Study: Warming puts millions more at risk from river floods

FILE - In this Jan. 8, 2018 file photo taken with a drone shows the flooded village of Rees at river Rhine, Monday, Jan. 8, 2018. Scientists say millions more people around the world are threatened by river floods in coming decades due to climate change. Researchers in Germany say greater flood defenses are particularly needed in the United States, parts of India and Africa, Indonesia and Central Europe. (Arnulf Stoffel/dpa via AP)

Scientists say millions more people around the world are threatened by river floods in the coming decades due to climate change

BERLIN — Global warming will increase the risk of river flooding over the coming decades, endangering millions more people around the world, according to a study published Thursday.

Using computer simulations, researchers in Germany examined the impact of changing rainfall patterns by region and found that flood defenses will need to be improved particularly in the United States, parts of India and Africa, Indonesia and Central Europe.

River floods are already one of the most widespread and damaging forms of natural disasters worldwide. Additional protective measures include enhancing dykes, better river management, improving building standards and even moving settlements, according to the study published in the journal Science Advances.

The number of people affected by the worst 10 percent of river flooding will double from 76 million to 156 million in Asia alone by 2040, said the authors at the Potsdam Institute for Climate Impact Research. In North America the number of people at risk could increase tenfold, from 100,000 to a million.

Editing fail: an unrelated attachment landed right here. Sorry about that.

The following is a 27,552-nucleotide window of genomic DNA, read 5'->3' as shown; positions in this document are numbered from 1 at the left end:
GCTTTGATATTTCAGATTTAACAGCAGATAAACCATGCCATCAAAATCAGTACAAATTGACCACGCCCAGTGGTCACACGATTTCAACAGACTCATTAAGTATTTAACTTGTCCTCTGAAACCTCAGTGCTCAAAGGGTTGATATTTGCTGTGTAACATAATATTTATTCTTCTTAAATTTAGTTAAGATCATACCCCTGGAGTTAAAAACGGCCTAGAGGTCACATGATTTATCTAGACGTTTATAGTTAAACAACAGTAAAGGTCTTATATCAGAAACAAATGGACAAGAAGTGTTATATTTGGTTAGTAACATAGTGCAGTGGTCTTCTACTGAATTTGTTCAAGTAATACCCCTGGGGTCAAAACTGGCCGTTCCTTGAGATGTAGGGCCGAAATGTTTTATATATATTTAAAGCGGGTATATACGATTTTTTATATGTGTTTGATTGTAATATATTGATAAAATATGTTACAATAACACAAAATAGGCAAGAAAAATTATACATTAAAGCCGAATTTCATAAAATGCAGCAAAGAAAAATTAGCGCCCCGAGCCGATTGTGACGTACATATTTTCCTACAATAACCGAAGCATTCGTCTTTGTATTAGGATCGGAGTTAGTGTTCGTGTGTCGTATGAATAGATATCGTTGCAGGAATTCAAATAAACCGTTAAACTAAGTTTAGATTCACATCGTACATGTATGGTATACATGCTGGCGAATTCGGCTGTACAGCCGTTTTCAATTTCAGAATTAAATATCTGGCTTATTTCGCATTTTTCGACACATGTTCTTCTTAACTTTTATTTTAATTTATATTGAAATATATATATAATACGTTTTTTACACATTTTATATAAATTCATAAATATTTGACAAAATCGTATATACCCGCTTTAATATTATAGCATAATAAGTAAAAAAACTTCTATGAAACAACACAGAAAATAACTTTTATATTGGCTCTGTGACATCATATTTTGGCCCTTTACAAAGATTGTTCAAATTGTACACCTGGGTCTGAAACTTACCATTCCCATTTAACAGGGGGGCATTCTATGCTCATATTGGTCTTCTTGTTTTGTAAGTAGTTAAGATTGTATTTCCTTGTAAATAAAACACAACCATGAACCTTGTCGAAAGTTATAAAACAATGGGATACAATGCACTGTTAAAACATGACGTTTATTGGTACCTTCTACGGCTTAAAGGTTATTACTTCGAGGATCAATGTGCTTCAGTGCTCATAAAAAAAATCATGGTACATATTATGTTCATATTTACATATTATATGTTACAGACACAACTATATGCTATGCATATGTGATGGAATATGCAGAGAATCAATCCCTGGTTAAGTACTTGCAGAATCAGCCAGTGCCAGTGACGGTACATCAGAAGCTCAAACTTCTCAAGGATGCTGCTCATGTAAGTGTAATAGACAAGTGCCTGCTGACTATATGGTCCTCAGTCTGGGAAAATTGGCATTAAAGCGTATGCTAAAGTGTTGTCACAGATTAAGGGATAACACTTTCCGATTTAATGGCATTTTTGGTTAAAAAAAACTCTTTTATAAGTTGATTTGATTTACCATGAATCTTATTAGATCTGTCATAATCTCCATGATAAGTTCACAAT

"The real numbers might be even higher in the future as population growth and further urbanization is not taken into account," they said.

Researchers said even in developed countries with good infrastructure the need for adaptation is big. They also warned that the risk of rivers flooding will rise regardless of current efforts to curb climate change because of greenhouse gases already emitted in past decades.

Still, a failure to keep global warming below 2 degrees Celsius (3.7 Fahrenheit) may result in changes to river flooding patterns that populations can't adapt to, the authors said.

"The time has come where mitigating future climate change must be accompanied by adapting to the climate change that we already caused," said Anders Levermann, one of the study's authors.

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